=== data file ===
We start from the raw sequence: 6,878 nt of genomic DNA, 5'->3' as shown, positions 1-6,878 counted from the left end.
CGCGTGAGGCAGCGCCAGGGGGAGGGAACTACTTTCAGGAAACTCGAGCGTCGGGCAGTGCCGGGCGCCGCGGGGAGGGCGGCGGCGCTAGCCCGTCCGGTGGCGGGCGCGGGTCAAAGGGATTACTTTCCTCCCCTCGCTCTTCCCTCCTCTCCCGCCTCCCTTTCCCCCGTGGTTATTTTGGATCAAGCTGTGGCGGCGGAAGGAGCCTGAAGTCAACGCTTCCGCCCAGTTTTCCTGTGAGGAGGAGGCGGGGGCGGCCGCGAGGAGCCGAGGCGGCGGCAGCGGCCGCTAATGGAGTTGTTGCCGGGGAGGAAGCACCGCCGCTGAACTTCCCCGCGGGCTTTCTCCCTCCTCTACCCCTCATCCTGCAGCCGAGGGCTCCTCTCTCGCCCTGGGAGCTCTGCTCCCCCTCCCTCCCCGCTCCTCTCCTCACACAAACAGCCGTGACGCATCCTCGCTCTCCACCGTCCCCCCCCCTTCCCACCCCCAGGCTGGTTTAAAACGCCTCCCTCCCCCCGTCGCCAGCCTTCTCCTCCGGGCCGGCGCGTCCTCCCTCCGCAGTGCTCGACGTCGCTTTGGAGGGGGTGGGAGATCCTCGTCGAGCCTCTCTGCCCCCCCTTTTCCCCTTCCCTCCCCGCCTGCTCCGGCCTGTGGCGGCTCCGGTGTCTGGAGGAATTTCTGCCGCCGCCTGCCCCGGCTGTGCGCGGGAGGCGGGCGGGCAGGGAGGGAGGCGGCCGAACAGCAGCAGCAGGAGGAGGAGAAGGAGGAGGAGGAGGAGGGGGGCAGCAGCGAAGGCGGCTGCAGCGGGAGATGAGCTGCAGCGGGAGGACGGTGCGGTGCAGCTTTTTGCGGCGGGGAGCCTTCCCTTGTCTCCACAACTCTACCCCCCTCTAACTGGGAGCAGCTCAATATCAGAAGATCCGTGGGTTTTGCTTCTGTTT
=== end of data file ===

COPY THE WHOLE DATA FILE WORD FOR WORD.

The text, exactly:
We start from the raw sequence: 6,878 nt of genomic DNA, 5'->3' as shown, positions 1-6,878 counted from the left end.
CGCGTGAGGCAGCGCCAGGGGGAGGGAACTACTTTCAGGAAACTCGAGCGTCGGGCAGTGCCGGGCGCCGCGGGGAGGGCGGCGGCGCTAGCCCGTCCGGTGGCGGGCGCGGGTCAAAGGGATTACTTTCCTCCCCTCGCTCTTCCCTCCTCTCCCGCCTCCCTTTCCCCCGTGGTTATTTTGGATCAAGCTGTGGCGGCGGAAGGAGCCTGAAGTCAACGCTTCCGCCCAGTTTTCCTGTGAGGAGGAGGCGGGGGCGGCCGCGAGGAGCCGAGGCGGCGGCAGCGGCCGCTAATGGAGTTGTTGCCGGGGAGGAAGCACCGCCGCTGAACTTCCCCGCGGGCTTTCTCCCTCCTCTACCCCTCATCCTGCAGCCGAGGGCTCCTCTCTCGCCCTGGGAGCTCTGCTCCCCCTCCCTCCCCGCTCCTCTCCTCACACAAACAGCCGTGACGCATCCTCGCTCTCCACCGTCCCCCCCCCTTCCCACCCCCAGGCTGGTTTAAAACGCCTCCCTCCCCCCGTCGCCAGCCTTCTCCTCCGGGCCGGCGCGTCCTCCCTCCGCAGTGCTCGACGTCGCTTTGGAGGGGGTGGGAGATCCTCGTCGAGCCTCTCTGCCCCCCCTTTTCCCCTTCCCTCCCCGCCTGCTCCGGCCTGTGGCGGCTCCGGTGTCTGGAGGAATTTCTGCCGCCGCCTGCCCCGGCTGTGCGCGGGAGGCGGGCGGGCAGGGAGGGAGGCGGCCGAACAGCAGCAGCAGGAGGAGGAGAAGGAGGAGGAGGAGGAGGGGGGCAGCAGCGAAGGCGGCTGCAGCGGGAGATGAGCTGCAGCGGGAGGACGGTGCGGTGCAGCTTTTTGCGGCGGGGAGCCTTCCCTTGTCTCCACAACTCTACCCCCCTCTAACTGGGAGCAGCTCAATATCAGAAGATCCGTGGGTTTTGCTTCTGTTT